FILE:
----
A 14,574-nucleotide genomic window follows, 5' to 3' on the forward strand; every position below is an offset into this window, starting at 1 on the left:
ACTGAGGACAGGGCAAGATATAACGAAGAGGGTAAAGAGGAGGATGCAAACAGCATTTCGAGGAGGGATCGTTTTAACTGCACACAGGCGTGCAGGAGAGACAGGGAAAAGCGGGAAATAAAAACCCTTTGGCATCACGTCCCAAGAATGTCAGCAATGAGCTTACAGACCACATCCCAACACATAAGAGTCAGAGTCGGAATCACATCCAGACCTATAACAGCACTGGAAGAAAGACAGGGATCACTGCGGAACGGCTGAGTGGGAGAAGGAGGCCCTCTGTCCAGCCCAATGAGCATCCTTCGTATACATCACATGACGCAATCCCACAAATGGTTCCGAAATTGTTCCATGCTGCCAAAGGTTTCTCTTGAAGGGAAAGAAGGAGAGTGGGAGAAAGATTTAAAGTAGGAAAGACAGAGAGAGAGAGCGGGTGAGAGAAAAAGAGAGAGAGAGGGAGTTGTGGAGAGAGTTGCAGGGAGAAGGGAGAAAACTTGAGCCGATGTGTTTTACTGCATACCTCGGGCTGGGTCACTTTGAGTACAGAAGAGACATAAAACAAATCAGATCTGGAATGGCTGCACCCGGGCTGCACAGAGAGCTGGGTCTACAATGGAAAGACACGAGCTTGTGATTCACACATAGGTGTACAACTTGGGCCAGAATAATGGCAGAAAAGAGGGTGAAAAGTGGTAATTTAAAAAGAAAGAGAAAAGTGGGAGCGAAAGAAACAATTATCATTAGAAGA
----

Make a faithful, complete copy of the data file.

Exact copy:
A 14,574-nucleotide genomic window follows, 5' to 3' on the forward strand; every position below is an offset into this window, starting at 1 on the left:
ACTGAGGACAGGGCAAGATATAACGAAGAGGGTAAAGAGGAGGATGCAAACAGCATTTCGAGGAGGGATCGTTTTAACTGCACACAGGCGTGCAGGAGAGACAGGGAAAAGCGGGAAATAAAAACCCTTTGGCATCACGTCCCAAGAATGTCAGCAATGAGCTTACAGACCACATCCCAACACATAAGAGTCAGAGTCGGAATCACATCCAGACCTATAACAGCACTGGAAGAAAGACAGGGATCACTGCGGAACGGCTGAGTGGGAGAAGGAGGCCCTCTGTCCAGCCCAATGAGCATCCTTCGTATACATCACATGACGCAATCCCACAAATGGTTCCGAAATTGTTCCATGCTGCCAAAGGTTTCTCTTGAAGGGAAAGAAGGAGAGTGGGAGAAAGATTTAAAGTAGGAAAGACAGAGAGAGAGAGCGGGTGAGAGAAAAAGAGAGAGAGAGGGAGTTGTGGAGAGAGTTGCAGGGAGAAGGGAGAAAACTTGAGCCGATGTGTTTTACTGCATACCTCGGGCTGGGTCACTTTGAGTACAGAAGAGACATAAAACAAATCAGATCTGGAATGGCTGCACCCGGGCTGCACAGAGAGCTGGGTCTACAATGGAAAGACACGAGCTTGTGATTCACACATAGGTGTACAACTTGGGCCAGAATAATGGCAGAAAAGAGGGTGAAAAGTGGTAATTTAAAAAGAAAGAGAAAAGTGGGAGCGAAAGAAACAATTATCATTAGAAGA